Many of us have a love-hate relationship with office email. It can be both a convenience and a source of ire. But did you know it can adversely affect your health?
That’s what researchers with the University of California-Irvine and the U.S. Army found in their study that compared email users to non-users.
They attached heart rate monitors to computer users in an office setting while software detected how often they switched windows.
People who read email changed screens twice as often and were in a steady “high alert” state, with more constant heart rates. Those removed from email for five days experienced more natural, variable heart rates.
High Alert = High Stress
Why is a “high alert” state bad? Other research has shown that people with steady “high alert” heart rates have more cortisol, a hormone linked to stress. Stress on the job, in turn, has been linked to a variety of health problems.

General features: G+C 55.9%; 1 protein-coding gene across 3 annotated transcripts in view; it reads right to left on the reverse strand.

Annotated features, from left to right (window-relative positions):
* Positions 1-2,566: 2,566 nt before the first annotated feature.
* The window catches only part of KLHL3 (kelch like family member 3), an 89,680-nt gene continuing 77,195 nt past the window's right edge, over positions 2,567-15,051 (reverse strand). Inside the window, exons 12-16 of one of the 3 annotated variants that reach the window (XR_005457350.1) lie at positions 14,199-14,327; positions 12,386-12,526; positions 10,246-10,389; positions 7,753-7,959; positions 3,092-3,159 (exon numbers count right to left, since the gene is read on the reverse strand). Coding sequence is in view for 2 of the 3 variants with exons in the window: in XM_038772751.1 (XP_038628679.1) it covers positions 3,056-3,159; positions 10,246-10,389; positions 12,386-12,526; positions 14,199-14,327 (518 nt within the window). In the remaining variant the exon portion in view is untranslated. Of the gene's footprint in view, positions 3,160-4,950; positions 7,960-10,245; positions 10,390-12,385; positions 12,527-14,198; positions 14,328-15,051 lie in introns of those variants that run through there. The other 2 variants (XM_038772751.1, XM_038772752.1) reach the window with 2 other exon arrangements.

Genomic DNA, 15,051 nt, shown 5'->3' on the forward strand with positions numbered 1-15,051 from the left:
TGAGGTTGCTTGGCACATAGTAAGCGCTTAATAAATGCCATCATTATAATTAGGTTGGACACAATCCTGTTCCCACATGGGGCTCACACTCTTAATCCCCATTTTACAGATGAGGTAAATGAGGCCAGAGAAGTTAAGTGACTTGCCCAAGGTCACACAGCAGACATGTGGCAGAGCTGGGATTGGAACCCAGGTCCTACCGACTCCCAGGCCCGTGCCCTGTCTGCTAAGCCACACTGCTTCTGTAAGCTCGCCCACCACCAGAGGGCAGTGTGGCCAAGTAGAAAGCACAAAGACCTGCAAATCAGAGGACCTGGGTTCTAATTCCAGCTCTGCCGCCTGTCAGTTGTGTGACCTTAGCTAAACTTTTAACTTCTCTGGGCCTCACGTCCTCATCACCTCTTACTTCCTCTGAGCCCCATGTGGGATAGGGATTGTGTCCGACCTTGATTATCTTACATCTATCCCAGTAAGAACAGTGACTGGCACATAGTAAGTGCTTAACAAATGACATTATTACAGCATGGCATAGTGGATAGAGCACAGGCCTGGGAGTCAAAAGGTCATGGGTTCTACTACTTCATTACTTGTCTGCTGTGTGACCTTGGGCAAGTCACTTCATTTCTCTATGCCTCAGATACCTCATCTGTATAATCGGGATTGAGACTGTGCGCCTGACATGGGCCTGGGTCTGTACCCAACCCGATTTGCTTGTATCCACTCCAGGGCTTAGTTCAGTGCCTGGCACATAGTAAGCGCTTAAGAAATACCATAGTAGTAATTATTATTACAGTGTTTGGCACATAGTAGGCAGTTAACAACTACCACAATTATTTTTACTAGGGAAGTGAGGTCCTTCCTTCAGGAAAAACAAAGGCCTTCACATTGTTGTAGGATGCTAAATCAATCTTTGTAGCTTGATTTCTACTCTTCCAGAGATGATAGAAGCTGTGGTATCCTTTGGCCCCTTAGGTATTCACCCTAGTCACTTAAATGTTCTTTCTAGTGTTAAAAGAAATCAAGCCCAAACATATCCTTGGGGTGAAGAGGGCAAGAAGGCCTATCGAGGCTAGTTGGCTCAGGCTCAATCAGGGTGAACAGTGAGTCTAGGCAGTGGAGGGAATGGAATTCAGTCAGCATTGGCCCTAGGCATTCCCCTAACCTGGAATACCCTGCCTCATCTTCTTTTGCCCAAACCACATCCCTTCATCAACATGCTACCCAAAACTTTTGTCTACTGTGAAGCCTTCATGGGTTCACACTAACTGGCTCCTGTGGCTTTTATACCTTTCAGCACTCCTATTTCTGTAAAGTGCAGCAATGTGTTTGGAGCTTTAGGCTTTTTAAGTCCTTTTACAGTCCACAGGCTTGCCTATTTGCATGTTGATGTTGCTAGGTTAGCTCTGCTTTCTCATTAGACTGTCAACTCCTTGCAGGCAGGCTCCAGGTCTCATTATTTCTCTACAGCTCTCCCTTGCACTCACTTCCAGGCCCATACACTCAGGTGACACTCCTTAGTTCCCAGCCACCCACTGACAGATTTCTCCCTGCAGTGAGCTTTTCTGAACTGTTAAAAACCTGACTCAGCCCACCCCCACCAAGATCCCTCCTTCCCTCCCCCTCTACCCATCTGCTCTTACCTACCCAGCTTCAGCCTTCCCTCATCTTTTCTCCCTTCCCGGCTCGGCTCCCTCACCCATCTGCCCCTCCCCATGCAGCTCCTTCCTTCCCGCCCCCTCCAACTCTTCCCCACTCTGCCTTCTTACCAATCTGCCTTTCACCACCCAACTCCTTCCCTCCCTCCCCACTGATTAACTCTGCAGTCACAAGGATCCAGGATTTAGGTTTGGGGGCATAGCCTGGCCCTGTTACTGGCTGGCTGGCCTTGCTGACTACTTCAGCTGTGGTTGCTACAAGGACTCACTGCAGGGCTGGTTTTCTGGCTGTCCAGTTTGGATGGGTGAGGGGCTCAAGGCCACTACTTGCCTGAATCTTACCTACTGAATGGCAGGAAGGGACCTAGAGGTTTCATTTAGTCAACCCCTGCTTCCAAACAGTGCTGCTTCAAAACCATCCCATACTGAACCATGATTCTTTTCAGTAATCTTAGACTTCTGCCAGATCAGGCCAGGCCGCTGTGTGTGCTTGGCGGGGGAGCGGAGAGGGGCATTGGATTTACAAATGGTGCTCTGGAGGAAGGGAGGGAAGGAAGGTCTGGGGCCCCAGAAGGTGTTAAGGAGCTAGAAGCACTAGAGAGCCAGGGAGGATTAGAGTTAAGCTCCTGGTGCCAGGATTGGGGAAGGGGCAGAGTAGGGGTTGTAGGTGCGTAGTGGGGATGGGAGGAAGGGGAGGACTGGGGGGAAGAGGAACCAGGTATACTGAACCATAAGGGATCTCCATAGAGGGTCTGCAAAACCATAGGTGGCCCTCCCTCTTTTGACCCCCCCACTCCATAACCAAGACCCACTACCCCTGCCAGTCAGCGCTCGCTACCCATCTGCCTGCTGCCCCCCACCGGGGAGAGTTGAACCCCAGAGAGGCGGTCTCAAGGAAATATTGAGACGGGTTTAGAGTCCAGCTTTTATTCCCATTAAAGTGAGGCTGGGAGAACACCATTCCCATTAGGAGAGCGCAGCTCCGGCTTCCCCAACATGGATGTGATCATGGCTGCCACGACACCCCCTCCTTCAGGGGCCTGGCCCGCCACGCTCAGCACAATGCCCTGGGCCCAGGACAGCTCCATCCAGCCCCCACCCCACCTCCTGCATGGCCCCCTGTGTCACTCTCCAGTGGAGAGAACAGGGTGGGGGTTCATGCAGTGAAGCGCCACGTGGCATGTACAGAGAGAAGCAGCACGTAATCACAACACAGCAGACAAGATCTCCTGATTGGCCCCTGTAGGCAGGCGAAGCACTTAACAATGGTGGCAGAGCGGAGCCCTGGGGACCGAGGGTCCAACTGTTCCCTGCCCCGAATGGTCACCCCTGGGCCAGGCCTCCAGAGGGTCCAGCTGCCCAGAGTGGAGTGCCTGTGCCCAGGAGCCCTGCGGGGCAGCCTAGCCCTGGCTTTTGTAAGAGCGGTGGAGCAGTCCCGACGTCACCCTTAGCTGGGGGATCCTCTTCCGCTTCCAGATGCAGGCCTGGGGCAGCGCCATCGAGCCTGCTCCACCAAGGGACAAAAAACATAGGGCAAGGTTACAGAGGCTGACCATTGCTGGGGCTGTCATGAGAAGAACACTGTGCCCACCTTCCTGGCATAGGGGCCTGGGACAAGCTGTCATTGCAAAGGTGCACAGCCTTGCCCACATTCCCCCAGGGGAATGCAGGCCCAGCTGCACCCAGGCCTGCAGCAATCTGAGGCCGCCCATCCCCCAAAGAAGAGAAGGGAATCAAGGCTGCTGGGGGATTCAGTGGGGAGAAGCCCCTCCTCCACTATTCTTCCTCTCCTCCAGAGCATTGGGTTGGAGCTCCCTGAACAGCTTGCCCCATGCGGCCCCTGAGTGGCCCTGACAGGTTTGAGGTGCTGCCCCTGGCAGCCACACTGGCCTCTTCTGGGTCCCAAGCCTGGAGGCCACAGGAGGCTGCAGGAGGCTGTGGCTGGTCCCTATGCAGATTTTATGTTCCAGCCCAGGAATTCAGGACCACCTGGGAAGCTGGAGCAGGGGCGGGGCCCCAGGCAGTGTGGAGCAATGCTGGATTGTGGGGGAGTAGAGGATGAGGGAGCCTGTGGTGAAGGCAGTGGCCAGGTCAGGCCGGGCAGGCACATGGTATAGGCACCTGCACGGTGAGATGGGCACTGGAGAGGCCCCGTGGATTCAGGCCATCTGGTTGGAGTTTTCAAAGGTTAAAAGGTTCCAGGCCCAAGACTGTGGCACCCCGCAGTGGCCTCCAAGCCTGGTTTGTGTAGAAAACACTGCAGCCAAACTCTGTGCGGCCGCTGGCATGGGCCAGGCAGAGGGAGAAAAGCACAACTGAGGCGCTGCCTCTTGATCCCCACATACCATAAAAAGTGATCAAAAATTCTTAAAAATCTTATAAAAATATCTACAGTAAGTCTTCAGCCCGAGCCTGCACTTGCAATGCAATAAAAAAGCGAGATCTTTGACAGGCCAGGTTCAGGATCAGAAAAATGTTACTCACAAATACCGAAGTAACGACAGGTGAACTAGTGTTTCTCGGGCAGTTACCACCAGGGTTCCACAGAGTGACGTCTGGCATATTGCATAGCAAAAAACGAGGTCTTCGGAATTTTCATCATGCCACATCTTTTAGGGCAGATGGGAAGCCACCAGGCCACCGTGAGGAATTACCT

By contrast, those with no email reported feeling better able to do their jobs and stay on task, with fewer stressful and time-wasting interruptions. Study measurements supported these statements. People with email switched windows an average of 37 times per hour. Those without email changed screens half as often – about 18 times in an hour.
The researchers were quick to say that they’re not suggesting that employees should ditch email altogether. Rather, they say that companies and employees can use these findings to shape email strategies that fit their workplace--like controlling email login times or batching messages—even taking “email vacations” on occasion.
The goal is to give employees large blocks of time with as few interruptions as possible.
Those without email also reported other benefits:
- Having a conversation with someone saved time and was more pleasant than typing an email.
- Being able to get up and walk to someone’s desk to discuss a something provided an opportunity to get some exercise. (A good thing as we know desk jobs are hazardous to your health.)
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University of California Irvine